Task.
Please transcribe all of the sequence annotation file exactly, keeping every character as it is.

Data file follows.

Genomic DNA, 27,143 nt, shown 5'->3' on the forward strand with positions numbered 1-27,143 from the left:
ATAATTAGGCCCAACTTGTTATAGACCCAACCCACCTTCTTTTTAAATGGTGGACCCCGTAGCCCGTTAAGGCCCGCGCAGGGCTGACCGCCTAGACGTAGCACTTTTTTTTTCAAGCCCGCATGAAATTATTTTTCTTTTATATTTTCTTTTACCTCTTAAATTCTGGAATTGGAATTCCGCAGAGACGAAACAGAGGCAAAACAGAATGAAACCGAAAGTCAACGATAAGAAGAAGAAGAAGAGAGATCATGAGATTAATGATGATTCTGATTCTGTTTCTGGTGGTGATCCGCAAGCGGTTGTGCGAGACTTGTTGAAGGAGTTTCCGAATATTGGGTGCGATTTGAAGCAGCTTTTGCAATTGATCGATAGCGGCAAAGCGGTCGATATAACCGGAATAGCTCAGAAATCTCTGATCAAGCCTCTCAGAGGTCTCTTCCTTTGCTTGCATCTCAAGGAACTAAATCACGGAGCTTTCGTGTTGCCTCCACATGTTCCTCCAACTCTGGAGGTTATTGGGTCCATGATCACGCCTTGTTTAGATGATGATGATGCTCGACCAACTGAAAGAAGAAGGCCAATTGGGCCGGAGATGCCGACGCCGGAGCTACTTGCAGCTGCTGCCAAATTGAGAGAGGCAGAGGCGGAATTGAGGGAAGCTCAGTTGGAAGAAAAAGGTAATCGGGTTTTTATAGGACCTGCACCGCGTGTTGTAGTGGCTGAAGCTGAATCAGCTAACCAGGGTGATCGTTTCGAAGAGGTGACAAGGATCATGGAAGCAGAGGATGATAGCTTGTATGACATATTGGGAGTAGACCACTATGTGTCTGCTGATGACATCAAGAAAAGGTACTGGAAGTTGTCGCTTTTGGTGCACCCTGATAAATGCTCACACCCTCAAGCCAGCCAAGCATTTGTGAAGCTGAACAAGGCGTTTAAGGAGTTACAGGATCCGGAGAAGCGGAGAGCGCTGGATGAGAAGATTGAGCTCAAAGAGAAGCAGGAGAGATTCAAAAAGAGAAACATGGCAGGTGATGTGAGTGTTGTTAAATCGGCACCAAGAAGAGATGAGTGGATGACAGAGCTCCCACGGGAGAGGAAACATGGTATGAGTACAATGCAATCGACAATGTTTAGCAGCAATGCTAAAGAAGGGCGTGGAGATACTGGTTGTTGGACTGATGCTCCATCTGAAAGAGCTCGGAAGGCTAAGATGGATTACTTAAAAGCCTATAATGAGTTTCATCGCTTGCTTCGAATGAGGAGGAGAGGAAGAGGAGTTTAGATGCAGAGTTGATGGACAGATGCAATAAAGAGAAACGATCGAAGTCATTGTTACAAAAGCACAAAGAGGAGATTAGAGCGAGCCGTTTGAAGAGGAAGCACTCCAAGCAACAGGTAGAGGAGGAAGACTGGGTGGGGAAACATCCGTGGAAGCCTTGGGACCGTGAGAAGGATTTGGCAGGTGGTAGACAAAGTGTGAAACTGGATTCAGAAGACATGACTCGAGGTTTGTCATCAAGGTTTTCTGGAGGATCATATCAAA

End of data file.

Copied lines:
Genomic DNA, 27,143 nt, shown 5'->3' on the forward strand with positions numbered 1-27,143 from the left:
ATAATTAGGCCCAACTTGTTATAGACCCAACCCACCTTCTTTTTAAATGGTGGACCCCGTAGCCCGTTAAGGCCCGCGCAGGGCTGACCGCCTAGACGTAGCACTTTTTTTTTCAAGCCCGCATGAAATTATTTTTCTTTTATATTTTCTTTTACCTCTTAAATTCTGGAATTGGAATTCCGCAGAGACGAAACAGAGGCAAAACAGAATGAAACCGAAAGTCAACGATAAGAAGAAGAAGAAGAGAGATCATGAGATTAATGATGATTCTGATTCTGTTTCTGGTGGTGATCCGCAAGCGGTTGTGCGAGACTTGTTGAAGGAGTTTCCGAATATTGGGTGCGATTTGAAGCAGCTTTTGCAATTGATCGATAGCGGCAAAGCGGTCGATATAACCGGAATAGCTCAGAAATCTCTGATCAAGCCTCTCAGAGGTCTCTTCCTTTGCTTGCATCTCAAGGAACTAAATCACGGAGCTTTCGTGTTGCCTCCACATGTTCCTCCAACTCTGGAGGTTATTGGGTCCATGATCACGCCTTGTTTAGATGATGATGATGCTCGACCAACTGAAAGAAGAAGGCCAATTGGGCCGGAGATGCCGACGCCGGAGCTACTTGCAGCTGCTGCCAAATTGAGAGAGGCAGAGGCGGAATTGAGGGAAGCTCAGTTGGAAGAAAAAGGTAATCGGGTTTTTATAGGACCTGCACCGCGTGTTGTAGTGGCTGAAGCTGAATCAGCTAACCAGGGTGATCGTTTCGAAGAGGTGACAAGGATCATGGAAGCAGAGGATGATAGCTTGTATGACATATTGGGAGTAGACCACTATGTGTCTGCTGATGACATCAAGAAAAGGTACTGGAAGTTGTCGCTTTTGGTGCACCCTGATAAATGCTCACACCCTCAAGCCAGCCAAGCATTTGTGAAGCTGAACAAGGCGTTTAAGGAGTTACAGGATCCGGAGAAGCGGAGAGCGCTGGATGAGAAGATTGAGCTCAAAGAGAAGCAGGAGAGATTCAAAAAGAGAAACATGGCAGGTGATGTGAGTGTTGTTAAATCGGCACCAAGAAGAGATGAGTGGATGACAGAGCTCCCACGGGAGAGGAAACATGGTATGAGTACAATGCAATCGACAATGTTTAGCAGCAATGCTAAAGAAGGGCGTGGAGATACTGGTTGTTGGACTGATGCTCCATCTGAAAGAGCTCGGAAGGCTAAGATGGATTACTTAAAAGCCTATAATGAGTTTCATCGCTTGCTTCGAATGAGGAGGAGAGGAAGAGGAGTTTAGATGCAGAGTTGATGGACAGATGCAATAAAGAGAAACGATCGAAGTCATTGTTACAAAAGCACAAAGAGGAGATTAGAGCGAGCCGTTTGAAGAGGAAGCACTCCAAGCAACAGGTAGAGGAGGAAGACTGGGTGGGGAAACATCCGTGGAAGCCTTGGGACCGTGAGAAGGATTTGGCAGGTGGTAGACAAAGTGTGAAACTGGATTCAGAAGACATGACTCGAGGTTTGTCATCAAGGTTTTCTGGAGGATCATATCAAA